TORONTO – Six hundred days after they’d played a meaningful game in Toronto, the Raptors finally made their return.
For some of them, coach Nick Nurse suggested, the emotion might have been too much.
“It seemed to me we weren’t fully engaged and something was there, and it probably was that it was a pretty big moment,” Nurse said.
Bradley Beal scored 23 points, Montrezl Harrell had 22, and the Washington Wizards spoiled the Raptors’ long-awaited return to Toronto with a 98-83 victory on Wednesday.
Fred VanVleet and Scottie Barnes had 12 points apiece to top Toronto in what VanVleet said felt like a “playoff atmosphere.”
“We let the crowd down, that was a hell of a crowd,” he said.
Anticipation had been sky high ahead of Wednesday’s opener, but the rebuilding Raptors, without veteran Kyle Lowry for the first time in a decade, struggled from the opening whistle. They trailed by 20 points in the first half. The gap grew to 29 in the third quarter.
VanVleet, who wasn’t pleased with his own game, particularly his 1-for-9 three-point shooting, said his message in the locker-room to his young teammates was: “I told you so.”
“I’ve been telling them for a month now, a month and a half. You can get all the pats on the back and all the hype and everything that you want. Pre-season was great, training camp was great. It does not matter. There’s different lights out there (when the regular season starts),” he said.
“Nerves and all that come in a lot of different forms and fashions,” he added.
A spirited comeback attempt, sparked by rookie and Toronto native Dalano Banton, finally gave fans a reason to cheer. Banton entered the game with 25 seconds left in the third, and promptly knocked down a buzzer-beating three from 49 feet out to slice the Wizards’ lead to 81-59 with one quarter to play.
He never imagined his first NBA basket would be such a big one.
“But I’m grateful it went in, and I’m glad that’s my first bucket and got it in the books,” the 21-year-old said.
A dunk by Montreal native Birch punctuated an 11-4 Raptors run that pulled them to within 15 points, and brought the capacity crowd of 19,800 — including Drake and Olympic decathlon champion Damian Warner — to life.
Anunoby connected on a three-pointer with 4:28 to play that cut the difference to 13. A Barnes free throw made it a 10-point game, but that was as close as they’d come.
The Raptors, who are still without Pascal Siakam who’s recovering from shoulder surgery, were scattered on the offensive end through the first three quarters, tossing up off-target three-pointers — they were 4-for-25 from distance heading into the fourth quarter — and wasting fast break chances.
“I almost throw it down to it’s one of those nights tonight,” Nurse said. “There was a whole bunch of point-blank layups that just kept finding a way to roll off and they were kind of spirit-takers a little bit.”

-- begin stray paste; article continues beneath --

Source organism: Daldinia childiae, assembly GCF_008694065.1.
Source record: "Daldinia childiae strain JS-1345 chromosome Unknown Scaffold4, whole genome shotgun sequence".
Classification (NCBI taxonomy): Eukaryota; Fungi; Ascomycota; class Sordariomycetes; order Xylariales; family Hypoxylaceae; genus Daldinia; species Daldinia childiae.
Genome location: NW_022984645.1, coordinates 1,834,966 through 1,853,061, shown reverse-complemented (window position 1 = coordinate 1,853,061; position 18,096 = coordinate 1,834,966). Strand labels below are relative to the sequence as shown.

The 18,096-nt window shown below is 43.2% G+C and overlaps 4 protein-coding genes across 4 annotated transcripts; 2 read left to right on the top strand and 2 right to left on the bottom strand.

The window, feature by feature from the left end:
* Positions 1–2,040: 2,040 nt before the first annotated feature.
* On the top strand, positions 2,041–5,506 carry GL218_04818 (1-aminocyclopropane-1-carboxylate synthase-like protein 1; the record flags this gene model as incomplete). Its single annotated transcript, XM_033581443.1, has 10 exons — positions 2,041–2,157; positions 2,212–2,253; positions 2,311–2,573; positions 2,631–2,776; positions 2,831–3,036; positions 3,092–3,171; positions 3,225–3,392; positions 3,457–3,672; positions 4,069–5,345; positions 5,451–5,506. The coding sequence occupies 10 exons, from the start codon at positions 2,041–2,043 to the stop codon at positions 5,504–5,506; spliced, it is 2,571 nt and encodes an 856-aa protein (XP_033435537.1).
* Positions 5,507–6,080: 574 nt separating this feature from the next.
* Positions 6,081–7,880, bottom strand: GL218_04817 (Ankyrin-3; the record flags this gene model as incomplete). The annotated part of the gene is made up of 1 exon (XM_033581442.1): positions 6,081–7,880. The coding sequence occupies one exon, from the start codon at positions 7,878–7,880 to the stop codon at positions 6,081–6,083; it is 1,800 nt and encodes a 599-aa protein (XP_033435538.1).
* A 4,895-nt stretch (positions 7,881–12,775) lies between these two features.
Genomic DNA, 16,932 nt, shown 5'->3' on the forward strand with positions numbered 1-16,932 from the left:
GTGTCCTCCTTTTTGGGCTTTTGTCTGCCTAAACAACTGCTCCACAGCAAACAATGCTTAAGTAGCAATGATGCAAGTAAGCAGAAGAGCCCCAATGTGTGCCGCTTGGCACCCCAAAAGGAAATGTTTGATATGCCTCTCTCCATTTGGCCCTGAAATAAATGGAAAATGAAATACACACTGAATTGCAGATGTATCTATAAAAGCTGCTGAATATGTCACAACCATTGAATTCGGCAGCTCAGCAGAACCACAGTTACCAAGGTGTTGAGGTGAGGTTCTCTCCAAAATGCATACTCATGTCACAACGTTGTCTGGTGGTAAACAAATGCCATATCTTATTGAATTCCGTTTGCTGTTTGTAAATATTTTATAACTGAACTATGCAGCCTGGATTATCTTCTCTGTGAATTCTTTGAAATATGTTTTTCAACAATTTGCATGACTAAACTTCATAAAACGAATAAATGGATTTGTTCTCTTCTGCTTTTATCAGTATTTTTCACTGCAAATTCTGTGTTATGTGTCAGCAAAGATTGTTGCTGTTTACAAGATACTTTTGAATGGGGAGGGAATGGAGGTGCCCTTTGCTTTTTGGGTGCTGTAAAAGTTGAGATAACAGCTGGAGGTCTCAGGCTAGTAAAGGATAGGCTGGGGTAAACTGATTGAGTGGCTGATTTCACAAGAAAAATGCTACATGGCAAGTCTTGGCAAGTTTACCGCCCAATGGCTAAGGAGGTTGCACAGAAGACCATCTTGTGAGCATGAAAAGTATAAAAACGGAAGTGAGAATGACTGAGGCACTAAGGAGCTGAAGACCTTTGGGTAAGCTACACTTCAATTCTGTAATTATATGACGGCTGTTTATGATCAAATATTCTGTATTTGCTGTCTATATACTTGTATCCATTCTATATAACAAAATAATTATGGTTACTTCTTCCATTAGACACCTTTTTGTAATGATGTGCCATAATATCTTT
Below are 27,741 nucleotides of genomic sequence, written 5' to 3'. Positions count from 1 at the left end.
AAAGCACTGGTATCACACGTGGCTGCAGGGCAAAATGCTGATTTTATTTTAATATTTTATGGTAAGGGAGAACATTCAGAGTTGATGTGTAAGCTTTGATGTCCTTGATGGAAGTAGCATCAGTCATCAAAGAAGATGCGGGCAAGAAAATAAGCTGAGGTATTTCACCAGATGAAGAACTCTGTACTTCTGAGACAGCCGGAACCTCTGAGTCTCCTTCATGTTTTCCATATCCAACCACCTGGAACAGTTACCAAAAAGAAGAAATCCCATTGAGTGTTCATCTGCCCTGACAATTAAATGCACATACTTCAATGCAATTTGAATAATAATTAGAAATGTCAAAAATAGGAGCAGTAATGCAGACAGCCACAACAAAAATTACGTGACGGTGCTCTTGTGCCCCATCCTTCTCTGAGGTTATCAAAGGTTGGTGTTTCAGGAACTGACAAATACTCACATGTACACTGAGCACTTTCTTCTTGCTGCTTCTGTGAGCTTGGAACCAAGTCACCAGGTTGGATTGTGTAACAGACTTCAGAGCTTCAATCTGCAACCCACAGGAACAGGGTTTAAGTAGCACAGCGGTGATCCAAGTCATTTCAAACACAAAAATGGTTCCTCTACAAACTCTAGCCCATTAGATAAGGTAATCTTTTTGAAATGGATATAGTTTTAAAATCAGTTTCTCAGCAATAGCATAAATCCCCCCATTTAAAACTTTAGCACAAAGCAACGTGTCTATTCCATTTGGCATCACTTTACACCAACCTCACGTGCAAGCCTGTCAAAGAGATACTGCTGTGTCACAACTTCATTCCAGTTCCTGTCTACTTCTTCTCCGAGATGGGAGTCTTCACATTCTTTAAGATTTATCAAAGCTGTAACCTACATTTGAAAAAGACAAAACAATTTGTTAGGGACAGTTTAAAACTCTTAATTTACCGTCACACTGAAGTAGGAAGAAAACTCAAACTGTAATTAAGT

The take-away was these new-look Raptors have a long way to go. But on a good night, they could be fun to watch.
“Listen, it’s going to be some of these, right?” VanVleet said. “It is what it is, nothing we can do about it. At this point, we’re trying things, a lot of things, and none of it worked out tonight. Hopefully, we’ll go back to the drawing board and try to come up with something that will work for us in Boston (on Friday).”
Toronto shot a horrible 30.9 per cent on the night, 20.6 per cent from behind the arc. Washington, meanwhile, shot 45 per cent from the field.
Only four Raptors remain from the roster that played in Toronto on Feb. 28, 2020, a game against Charlotte that only history made memorable. COVID-19 shuttered the NBA less than two weeks later.
Last season, border restrictions and COVID-19 protocols forced the Raptors to call Amalie Arena in Tampa, Fla., home — but it was a poor substitute for the real thing. They were the only NBA team forced to play outside their market.
The Raptors were permitted 50 per cent capacity at Scotiabank for the pre-season, getting the green light from the Ontario government on Oct. 12 for a full crowd.
The emotional pre-game ceremony featured a spoken word poem “We Back,” by Hannah Flores. Rapper Kardinal Offishall performed “The Anthem,” his iconic ode to Toronto.
Banton, who grew up in the Toronto neighbourhood of Rexdale — he’s the first Canadian ever drafted by the Raptors — couldn’t contain his huge grin during player introductions.
“Just to play in front of your home crowd and hear that noise and hear that chant is great,” he said. “I appreciate all those fans who are just loving me and taking me in with such open arms.”
VanVleet was met with a raucous ovation when he took the mic at centre court. He thanked the crowd for their support, saying “We’re all excited about this year, so let’s get it started the right way.”
Washington had other ideas.
The Raptors got off to a rough start, shooting 29.2 per cent in the first quarter to trail 26-18 heading into the second.
They were even shakier in the second quarter, and when Raul Neto scored on a running reverse layup with 3:47 left in the half, the Wizards went up by 20. Washington led 57-37 heading into the halftime break.
The Raptors are in Boston on Friday, then return home to host the Dallas Mavericks on Saturday.
This report by The Canadian Press was first published Oct. 20, 2021.